Indiana Jones and the Temple of Doom doesn’t really leave off where Raiders of the Lost Ark ended, in part because it’s technically a prequel. Temple mainly takes the character of Indiana Jones (Harrison Ford) and removes all the drama, backstory, characterization, and just plops him into another adventure. This was deliberate, an attempt at both parody and homage of movie serials from the 1930s, and since I grew up and actually watched a few thousand movies from that era, I thought Temple would be fun to watch now.
Yeah, and I think it would be fun to run a newspaper.
In Temple of Doom, Jones finds himself stranded in India with chorus girl Wilhelmina “Willie” Scott (Kate Capshaw) and a young Asian boy he calls Short Round (Jonathan Ke Quan). Locals say their children have been kidnapped and three important stones used on religious rituals have disappeared. Jones pretty much turns into the Great White Hope as he saves all these savage brown people from being so, well, gross and lowly and gross.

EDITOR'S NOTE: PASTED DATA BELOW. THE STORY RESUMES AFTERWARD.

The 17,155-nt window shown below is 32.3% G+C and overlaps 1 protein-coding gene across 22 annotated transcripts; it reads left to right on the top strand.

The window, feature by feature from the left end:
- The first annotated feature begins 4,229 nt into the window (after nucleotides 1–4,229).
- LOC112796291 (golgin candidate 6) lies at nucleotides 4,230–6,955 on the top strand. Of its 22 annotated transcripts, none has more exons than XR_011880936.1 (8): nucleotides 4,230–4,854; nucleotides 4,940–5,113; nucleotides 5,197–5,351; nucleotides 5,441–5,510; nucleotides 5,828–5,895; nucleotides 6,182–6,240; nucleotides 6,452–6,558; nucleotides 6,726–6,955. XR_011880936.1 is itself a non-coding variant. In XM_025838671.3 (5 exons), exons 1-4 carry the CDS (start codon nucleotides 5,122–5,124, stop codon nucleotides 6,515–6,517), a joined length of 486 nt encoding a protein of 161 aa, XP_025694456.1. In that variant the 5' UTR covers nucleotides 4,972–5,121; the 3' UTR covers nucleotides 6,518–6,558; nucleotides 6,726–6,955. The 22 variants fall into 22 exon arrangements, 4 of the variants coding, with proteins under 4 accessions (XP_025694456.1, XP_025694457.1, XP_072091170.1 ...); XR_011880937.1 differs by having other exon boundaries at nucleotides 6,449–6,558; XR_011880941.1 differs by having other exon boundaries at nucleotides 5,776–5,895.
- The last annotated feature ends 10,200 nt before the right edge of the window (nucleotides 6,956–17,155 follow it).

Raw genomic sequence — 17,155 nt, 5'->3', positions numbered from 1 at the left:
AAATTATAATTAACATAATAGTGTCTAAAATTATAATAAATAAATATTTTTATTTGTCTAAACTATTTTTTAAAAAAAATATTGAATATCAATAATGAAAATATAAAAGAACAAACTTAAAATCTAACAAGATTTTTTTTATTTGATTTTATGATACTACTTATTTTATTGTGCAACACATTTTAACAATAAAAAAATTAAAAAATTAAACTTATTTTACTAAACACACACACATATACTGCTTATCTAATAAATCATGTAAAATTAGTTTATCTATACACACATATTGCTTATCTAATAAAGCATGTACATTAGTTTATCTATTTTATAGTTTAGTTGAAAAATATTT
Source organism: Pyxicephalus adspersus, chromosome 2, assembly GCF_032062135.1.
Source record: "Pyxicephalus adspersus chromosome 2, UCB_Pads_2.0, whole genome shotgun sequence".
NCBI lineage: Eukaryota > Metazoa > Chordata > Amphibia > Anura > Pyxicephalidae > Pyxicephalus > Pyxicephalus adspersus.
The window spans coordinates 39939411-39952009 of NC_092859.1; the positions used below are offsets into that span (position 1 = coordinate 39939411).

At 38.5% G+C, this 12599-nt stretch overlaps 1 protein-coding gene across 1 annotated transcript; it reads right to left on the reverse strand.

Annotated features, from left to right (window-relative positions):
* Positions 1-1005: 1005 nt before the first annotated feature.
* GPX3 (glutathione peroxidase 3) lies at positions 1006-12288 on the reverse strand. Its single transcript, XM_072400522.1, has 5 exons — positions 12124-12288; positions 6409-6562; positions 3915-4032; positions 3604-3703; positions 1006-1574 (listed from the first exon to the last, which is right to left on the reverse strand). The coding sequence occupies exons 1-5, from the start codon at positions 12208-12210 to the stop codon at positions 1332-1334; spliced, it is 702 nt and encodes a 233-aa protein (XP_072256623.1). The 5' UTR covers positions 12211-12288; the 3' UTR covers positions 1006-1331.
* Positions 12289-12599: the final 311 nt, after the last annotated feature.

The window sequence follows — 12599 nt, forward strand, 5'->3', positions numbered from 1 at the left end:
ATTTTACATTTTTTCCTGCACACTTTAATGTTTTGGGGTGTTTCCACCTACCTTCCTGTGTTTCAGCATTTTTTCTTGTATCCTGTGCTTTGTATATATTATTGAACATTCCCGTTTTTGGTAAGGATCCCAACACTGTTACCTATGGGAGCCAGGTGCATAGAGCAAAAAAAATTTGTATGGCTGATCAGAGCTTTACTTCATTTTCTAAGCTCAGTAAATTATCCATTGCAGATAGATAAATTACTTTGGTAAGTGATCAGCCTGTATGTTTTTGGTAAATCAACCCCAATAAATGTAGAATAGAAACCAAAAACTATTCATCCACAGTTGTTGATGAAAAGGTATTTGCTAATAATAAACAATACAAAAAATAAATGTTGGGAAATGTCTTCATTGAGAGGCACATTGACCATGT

Temple sadly is not only as full of bigoted junk as one of those horrible 1940s movie serials, it’s worse, because the filmmakers apparently thought that was funny. Even at age 13, in the middle of Kansas in 1984, I knew the movie was a racist, sexist piece of crap. The audience seemed to know, too. Well, to be honest, the audience was already pissed off after the opening sequence with the life raft and the airplane. There were audible groans and the laughter garnered wasn’t the hipster ironic laughter the movie was shooting for, but the “were they trying to parody something?” laughter of disbelief.
A man in the audience commented to the effect of “What the shit is this?” when Willie started whining incessantly, while a lady to my right complained that women in old movies weren’t like this. A girl at school said her mom had gone to see the film with friends and wouldn’t let her kids go see it because it was racist and violent.
The irritating, complaining, completely useless character of Willie is supposed to be pastiche of female characters from the 1930s, but I think most classic film fans know how wrong that is. The character goes beyond exaggeration and into an extreme that is downright mystifying. I can recall a few characters from post-WWII serials that vaguely resemble Willie, but nothing from the 1930s.